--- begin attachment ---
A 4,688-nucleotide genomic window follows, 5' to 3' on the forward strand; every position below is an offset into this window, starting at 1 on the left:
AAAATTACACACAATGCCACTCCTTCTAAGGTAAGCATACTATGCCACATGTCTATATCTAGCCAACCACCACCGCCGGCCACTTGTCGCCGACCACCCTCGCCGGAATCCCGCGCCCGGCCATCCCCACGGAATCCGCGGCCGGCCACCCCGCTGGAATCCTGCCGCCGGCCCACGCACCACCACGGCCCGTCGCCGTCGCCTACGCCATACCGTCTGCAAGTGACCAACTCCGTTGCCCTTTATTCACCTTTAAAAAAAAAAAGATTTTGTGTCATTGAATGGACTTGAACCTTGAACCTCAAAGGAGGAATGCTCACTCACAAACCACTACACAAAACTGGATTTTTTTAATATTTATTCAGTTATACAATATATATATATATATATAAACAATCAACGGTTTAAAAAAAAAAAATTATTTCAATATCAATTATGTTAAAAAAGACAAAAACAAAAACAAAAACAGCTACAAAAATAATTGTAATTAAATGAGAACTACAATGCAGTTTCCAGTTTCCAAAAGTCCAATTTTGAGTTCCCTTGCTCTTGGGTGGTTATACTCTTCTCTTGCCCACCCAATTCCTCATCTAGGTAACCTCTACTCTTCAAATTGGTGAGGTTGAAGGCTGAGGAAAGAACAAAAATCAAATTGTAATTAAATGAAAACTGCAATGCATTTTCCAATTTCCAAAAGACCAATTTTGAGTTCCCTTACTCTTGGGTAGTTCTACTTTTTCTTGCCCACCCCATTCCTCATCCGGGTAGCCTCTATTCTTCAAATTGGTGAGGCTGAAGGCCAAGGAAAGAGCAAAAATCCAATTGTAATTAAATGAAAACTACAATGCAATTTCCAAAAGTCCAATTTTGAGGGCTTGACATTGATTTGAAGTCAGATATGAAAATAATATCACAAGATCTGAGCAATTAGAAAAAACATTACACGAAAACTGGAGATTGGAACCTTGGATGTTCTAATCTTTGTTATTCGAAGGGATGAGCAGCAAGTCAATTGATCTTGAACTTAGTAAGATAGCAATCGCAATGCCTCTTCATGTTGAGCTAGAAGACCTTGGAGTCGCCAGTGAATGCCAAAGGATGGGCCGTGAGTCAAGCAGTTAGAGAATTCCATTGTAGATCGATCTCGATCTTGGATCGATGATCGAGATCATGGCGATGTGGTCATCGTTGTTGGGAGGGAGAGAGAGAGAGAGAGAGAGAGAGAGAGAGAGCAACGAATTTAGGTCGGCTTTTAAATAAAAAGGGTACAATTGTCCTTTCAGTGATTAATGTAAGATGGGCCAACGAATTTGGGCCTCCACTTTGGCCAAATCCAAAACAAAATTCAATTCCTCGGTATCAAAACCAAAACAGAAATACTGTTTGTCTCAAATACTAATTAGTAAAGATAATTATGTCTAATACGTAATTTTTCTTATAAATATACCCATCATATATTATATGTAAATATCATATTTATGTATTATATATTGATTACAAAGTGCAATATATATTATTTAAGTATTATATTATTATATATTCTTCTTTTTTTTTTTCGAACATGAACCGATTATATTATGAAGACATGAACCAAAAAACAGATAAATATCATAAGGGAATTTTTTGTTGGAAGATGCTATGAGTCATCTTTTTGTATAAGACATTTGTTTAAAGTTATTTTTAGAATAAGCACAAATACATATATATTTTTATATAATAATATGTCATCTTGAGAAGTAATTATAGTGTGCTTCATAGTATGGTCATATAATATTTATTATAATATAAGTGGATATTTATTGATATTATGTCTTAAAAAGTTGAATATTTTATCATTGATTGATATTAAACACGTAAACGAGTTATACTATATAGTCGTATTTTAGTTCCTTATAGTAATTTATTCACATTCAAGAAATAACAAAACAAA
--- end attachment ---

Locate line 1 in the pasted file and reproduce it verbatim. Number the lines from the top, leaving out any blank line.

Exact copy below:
A 4,688-nucleotide genomic window follows, 5' to 3' on the forward strand; every position below is an offset into this window, starting at 1 on the left: